Starlink is going to be a bigger problem for astronomers than expected.
On Wednesday, SpaceX launched yet another 60 Starlink satellites into orbit, furthering the company's plan to beam internet service down to the entire globe.
While CEO Elon Musk and COO Gwynne Shotwell have repeatedly insisted that the blanket of satellites won't hinder astronomy or space exploration efforts, new models suggest a much more grim outlook. In fact, Popular Science reports that hundreds of Starlink satellites could be visible to the naked eye, changing the landscape of the night sky as it appears from Earth.
The study, shared on the preprint server ArXiv on Monday, argues that a complete Starlink network would flood the night sky with visible lights, crowding out stars.
To be fair, SpaceX is exploring options to reduce the impact of its satellites — preliminary research suggests, for instance, that painting the Earth-facing side of them black would make the swarm 2.5 times less visible.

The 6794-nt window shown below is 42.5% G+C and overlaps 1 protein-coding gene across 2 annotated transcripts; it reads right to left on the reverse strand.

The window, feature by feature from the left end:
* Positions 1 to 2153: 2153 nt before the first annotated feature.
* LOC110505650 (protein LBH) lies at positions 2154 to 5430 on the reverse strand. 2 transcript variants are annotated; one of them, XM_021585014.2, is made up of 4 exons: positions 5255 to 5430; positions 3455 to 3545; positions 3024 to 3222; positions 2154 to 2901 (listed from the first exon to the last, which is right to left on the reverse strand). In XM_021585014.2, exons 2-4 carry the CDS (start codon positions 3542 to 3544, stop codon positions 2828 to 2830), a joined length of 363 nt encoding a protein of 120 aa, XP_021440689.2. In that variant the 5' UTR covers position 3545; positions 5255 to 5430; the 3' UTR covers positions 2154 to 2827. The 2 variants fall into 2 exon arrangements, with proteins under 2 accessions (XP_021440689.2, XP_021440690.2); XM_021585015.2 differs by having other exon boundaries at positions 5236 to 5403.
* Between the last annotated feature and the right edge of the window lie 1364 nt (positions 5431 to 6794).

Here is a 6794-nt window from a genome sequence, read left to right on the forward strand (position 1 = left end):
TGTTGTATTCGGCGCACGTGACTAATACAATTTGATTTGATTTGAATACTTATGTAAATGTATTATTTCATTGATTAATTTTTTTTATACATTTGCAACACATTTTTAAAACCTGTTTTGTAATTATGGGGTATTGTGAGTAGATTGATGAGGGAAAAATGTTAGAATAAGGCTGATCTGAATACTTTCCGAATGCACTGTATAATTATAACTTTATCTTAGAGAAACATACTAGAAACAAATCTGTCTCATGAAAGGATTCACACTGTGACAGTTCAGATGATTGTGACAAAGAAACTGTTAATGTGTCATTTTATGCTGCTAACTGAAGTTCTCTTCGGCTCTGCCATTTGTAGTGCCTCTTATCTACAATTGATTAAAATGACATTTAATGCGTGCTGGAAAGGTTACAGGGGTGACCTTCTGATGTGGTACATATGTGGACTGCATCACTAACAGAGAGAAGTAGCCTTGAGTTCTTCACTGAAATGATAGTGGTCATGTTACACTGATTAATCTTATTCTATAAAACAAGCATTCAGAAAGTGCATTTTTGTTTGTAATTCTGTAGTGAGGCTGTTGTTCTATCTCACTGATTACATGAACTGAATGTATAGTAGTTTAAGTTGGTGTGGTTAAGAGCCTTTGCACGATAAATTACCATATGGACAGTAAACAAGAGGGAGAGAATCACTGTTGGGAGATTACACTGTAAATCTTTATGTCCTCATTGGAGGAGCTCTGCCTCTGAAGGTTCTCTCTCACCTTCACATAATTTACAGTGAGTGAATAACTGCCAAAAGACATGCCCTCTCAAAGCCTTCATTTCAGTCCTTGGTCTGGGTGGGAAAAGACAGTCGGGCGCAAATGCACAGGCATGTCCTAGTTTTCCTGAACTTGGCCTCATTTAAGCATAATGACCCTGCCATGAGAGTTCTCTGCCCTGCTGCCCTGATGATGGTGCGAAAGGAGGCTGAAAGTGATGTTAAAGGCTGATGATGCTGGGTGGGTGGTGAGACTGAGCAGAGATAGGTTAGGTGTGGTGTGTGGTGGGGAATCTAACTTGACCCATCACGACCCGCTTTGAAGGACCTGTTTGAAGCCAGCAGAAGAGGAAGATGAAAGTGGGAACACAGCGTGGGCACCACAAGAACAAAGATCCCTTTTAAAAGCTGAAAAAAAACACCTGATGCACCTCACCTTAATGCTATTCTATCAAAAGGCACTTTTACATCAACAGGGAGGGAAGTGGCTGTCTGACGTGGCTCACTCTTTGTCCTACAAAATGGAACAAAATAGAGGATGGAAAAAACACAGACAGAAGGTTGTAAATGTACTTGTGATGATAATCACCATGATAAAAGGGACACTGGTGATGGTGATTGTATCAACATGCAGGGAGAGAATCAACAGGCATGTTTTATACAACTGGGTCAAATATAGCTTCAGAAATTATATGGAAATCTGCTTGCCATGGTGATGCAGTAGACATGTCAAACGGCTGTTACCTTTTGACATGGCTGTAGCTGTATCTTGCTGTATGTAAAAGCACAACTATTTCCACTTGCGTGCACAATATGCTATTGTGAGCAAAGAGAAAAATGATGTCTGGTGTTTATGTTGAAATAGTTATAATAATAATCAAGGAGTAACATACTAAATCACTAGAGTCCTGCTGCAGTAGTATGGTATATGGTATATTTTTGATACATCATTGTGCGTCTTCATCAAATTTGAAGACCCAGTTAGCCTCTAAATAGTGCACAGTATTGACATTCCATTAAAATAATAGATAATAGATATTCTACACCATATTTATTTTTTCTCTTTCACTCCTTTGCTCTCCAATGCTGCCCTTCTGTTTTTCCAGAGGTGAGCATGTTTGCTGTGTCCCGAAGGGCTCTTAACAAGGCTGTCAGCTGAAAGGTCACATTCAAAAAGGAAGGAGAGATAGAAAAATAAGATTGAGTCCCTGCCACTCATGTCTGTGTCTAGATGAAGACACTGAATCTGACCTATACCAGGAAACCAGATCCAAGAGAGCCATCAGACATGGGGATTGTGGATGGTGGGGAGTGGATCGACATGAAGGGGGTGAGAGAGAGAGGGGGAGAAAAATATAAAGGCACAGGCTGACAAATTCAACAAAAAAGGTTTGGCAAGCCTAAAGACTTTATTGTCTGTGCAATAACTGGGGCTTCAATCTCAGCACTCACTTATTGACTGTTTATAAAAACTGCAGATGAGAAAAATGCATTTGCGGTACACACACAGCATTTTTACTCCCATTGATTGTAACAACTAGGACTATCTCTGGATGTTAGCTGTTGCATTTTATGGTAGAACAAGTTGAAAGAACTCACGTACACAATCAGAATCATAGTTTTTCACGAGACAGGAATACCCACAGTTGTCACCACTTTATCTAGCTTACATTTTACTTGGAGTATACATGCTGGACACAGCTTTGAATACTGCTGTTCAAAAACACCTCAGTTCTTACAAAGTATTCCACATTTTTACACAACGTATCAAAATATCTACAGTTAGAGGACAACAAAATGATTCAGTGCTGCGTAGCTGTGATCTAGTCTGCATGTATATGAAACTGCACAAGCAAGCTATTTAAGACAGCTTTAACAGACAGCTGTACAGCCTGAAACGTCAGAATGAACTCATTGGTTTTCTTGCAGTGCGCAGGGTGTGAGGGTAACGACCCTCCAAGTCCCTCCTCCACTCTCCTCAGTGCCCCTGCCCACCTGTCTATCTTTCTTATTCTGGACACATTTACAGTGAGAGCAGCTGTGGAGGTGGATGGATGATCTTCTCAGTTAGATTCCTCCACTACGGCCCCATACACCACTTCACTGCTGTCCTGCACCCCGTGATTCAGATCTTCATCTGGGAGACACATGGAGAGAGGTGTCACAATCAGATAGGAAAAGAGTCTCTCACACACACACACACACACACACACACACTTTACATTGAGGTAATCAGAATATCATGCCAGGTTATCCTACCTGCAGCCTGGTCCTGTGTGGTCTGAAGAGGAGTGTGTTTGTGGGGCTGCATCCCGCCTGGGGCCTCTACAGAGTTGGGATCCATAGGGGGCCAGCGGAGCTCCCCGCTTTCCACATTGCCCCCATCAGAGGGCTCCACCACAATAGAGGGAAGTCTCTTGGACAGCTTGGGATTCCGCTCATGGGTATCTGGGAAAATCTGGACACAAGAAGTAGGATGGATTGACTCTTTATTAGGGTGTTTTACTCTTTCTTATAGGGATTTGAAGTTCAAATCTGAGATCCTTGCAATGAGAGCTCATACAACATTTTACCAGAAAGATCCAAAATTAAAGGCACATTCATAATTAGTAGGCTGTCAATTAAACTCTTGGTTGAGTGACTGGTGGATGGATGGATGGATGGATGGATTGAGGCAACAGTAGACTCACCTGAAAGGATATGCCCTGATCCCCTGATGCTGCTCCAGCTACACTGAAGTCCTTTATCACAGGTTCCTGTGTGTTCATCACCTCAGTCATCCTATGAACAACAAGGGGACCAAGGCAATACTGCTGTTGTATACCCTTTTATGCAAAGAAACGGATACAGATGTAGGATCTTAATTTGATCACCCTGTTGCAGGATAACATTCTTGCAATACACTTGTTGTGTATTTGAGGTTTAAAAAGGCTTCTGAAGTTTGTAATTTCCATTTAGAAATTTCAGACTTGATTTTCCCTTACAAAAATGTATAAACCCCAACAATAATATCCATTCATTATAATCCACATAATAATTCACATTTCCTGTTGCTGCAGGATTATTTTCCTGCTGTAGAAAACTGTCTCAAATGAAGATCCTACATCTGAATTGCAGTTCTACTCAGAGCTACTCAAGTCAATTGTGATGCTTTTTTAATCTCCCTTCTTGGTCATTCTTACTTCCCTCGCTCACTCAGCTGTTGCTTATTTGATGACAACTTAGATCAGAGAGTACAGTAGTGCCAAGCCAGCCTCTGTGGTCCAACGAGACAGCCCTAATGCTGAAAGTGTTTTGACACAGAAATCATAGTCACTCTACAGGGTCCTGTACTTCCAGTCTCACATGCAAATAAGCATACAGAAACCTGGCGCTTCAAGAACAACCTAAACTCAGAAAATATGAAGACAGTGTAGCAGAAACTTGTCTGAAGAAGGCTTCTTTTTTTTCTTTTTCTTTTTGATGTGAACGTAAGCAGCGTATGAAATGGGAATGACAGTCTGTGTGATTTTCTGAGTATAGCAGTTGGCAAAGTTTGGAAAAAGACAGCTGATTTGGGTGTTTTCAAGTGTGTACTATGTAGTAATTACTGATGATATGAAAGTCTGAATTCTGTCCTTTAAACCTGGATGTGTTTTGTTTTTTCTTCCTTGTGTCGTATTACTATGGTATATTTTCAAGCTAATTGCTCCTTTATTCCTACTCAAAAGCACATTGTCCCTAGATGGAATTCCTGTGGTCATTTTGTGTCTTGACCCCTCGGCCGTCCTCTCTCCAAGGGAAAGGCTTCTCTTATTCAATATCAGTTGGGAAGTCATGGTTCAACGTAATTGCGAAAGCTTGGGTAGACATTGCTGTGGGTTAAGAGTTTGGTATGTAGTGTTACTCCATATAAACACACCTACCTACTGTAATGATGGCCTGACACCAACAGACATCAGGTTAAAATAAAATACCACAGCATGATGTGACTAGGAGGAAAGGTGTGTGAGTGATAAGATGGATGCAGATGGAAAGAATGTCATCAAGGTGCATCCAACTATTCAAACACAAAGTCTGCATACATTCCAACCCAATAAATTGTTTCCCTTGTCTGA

That would help amateur astronomers and stargazers better appreciate a starry sky. But PopSci reports that professional researchers and space exploration agencies could face serious problems navigating around a Starlink constellation, no matter what color the paint.
Only Star I See Tonight
Going forward, astronomers will have to take extra steps and observatories will have to be outfitted with costly equipment if they want to continue conducting research on a sky filled with thousands of Starlink satellites, PopSci reports.
"This is a wakeup call for astronomers generally to start thinking about the mitigations," Harvard-Smithsonian Center for Astrophysics and study author Jonathan McDowell told PopSci.
READ MORE: Elon Musk insists his satellite swarm won’t interfere with science. This model disagrees. [Popular Science]
More on Starlink: Scientists: SpaceX Satellites Threaten “Astronomy Itself”